Considering they got beat 34-0 in the first game ever played in their new $1.3 billion stadium, today’s film session couldn’t have been a butterflies-bobbing-in-a-meadow sort of picture for the 49ers.
That said, preseason is largely about individual performances, especially among the young guys trying to claw their way onto the 53-man roster, and a few players did stand out for the right reasons. Top of that list may have been cornerback Kenneth Acker, the sixth-round draft pick from SMU.
Acker had just one official tackle and one pass defensed Sunday, but his impact was greater. The pass breakup was on a potential touchdown throw from Denver quarterback Zac Dysert to Greg Wilson late in the third quarter. And Acker was involved in two of the more memorable plays that occurred during “mop-up time.” They came on consecutive snaps.
On first-and-goal from the 49ers’ 1-yard line with 53 seconds left in the third quarter, Dysert lobbed a timing pass to Bennie Fowler, who leaped and caught the ball in the end zone against Acker. The apparent touchdown was waved off, though, when Fowler was called for offensive pass interference.
“At first I didn’t see the call,” Acker told me after the game. “But I felt him two-hand push me and I was looking at the ref that was immediately in front of me, and I was like, ‘OK, you’re not gonna do anything.’ And he kind of hesitated. That’s why I looked around, and then finally the ref behind me, I saw the yellow flag come in.”
Even though he was outmuscled for the ball, the confident Acker saw the play as a personal victory.
“I felt like if he didn’t push off, I maybe would’ve had a pick on that play,” he said. “Because I had good position, and it was like the only separation he got was from that push.”
The next play, Dysert tried to hit Fowler across the middle and Acker intercepted at the 2-yard line. He had a nice return, too – 26 yards – and celebrated accordingly. Then he found out that 49ers linebacker Aaron Lynch, a fellow rookie, was offside on the play.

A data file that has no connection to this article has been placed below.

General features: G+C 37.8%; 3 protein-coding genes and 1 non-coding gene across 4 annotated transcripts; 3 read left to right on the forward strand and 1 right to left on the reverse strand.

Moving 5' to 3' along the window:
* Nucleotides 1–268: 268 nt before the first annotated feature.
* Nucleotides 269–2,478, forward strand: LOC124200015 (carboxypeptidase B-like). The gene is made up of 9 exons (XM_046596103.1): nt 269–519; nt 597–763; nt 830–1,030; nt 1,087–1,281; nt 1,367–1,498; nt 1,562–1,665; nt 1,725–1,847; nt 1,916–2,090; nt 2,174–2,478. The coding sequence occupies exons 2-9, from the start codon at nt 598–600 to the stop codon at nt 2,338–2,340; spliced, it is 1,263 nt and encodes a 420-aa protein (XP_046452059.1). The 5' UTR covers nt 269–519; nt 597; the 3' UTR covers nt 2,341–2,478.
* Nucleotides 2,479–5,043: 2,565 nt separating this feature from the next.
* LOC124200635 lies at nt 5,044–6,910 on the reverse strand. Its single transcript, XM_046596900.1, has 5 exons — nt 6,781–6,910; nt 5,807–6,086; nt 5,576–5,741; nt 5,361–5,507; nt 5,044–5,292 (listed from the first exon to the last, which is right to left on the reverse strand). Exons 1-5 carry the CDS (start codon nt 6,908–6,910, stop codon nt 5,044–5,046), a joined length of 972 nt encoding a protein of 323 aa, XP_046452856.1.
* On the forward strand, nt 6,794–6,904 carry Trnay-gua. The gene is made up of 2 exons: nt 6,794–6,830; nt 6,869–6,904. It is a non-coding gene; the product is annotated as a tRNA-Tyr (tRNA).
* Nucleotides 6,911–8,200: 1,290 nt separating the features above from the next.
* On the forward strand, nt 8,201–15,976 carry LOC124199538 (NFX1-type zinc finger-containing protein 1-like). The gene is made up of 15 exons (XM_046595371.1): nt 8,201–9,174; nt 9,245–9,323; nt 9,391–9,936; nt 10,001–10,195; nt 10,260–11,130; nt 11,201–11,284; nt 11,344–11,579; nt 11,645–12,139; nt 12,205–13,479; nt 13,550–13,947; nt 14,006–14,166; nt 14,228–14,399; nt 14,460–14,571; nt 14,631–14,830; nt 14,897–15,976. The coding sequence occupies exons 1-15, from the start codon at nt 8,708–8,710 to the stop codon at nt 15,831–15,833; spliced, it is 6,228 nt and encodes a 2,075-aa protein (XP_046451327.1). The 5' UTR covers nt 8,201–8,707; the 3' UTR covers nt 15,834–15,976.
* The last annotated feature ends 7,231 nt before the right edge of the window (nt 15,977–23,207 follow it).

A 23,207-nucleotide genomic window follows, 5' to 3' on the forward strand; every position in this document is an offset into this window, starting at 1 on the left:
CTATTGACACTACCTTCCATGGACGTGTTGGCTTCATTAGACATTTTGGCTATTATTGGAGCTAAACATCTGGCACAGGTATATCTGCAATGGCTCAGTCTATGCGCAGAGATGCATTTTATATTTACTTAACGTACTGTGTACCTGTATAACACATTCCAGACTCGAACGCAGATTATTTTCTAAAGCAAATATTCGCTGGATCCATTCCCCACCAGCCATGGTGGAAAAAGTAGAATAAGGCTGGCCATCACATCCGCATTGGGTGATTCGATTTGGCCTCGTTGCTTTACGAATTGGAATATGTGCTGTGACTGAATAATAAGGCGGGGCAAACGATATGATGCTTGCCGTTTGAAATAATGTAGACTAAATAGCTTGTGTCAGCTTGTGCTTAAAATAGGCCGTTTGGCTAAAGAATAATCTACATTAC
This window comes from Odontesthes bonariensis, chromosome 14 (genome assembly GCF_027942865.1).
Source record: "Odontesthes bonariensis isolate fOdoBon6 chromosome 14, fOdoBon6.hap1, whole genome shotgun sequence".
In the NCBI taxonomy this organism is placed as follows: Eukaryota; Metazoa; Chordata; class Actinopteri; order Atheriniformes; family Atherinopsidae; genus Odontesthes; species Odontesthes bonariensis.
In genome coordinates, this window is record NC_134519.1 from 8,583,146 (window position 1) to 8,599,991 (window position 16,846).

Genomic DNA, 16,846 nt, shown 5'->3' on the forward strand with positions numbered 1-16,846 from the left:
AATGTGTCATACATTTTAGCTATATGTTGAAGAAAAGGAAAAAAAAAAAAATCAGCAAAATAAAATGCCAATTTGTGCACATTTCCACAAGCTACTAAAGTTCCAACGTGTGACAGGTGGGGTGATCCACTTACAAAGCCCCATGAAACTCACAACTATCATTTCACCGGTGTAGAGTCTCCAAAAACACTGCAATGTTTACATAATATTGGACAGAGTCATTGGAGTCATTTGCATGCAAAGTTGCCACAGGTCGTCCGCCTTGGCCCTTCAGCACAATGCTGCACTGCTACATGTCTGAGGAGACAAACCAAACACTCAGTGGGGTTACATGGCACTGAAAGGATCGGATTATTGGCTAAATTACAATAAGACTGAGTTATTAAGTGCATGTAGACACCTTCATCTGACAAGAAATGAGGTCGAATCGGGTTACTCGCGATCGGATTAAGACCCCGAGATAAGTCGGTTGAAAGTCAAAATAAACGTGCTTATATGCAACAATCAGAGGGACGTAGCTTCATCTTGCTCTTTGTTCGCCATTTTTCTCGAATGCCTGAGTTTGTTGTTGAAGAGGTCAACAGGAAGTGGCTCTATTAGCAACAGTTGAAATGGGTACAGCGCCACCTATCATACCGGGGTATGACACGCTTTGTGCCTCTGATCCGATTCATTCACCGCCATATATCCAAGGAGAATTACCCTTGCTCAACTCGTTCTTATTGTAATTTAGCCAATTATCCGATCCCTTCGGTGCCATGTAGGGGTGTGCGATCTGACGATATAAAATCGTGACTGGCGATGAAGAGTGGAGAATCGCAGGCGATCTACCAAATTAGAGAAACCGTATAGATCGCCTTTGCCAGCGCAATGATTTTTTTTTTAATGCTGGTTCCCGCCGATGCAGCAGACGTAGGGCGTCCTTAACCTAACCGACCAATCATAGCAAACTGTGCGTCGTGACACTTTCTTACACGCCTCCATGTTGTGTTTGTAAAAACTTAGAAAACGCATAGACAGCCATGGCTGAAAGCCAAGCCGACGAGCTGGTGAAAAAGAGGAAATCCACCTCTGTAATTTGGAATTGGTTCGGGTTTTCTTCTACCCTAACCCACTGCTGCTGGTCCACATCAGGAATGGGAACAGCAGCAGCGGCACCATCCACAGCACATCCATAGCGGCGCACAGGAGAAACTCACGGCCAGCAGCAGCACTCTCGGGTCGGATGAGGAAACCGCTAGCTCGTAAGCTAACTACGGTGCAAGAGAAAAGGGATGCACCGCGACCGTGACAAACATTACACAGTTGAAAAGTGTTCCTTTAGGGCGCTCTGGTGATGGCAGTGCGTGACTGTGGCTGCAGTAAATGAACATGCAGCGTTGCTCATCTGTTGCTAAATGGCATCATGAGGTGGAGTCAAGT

“It definitely was disappointing, just because I finally got my hands on the ball, and then it got called back,” Acker said. “I think the real disappointment came from not knowing the penalty was called at first. So I was kind of hyped, and I got kind of excited and then had to walk back to the sideline and catch my breath, and then, ‘Hey, Ack, you’re still out there.’ So that was really the point where I had to snap back in and put myself back into the game.”
Two big moments, neither of them an official play from scrimmage. Still, Acker came away convinced that he had made a good impression on the 49ers.
“I feel like this week I really came into my own,” he said. “Coming in at first, it was like trying to understand everything. I mean, I feel like every rookie that’s not one of those main guys just goes through that time where it’s like, ‘Dang, am I really here? Am I gonna be able to stay?’ ”
Acker increased his chance of staying. In fact, he might be making it tough for the Niners to decide whether to try to stash him on the practice squad when they cut down to 53 players. At the same time, Acker knows he hasn’t done enough yet to seal his position.
“I’m just gonna try to keep going uphill, because you can’t just have one good game and feel like you made it,” he said. “I got a pick but it got called back. Nobody cares about the preseason pick that got called back. So it’s like I just gotta keep proving myself every day, so we’ll see how it goes.”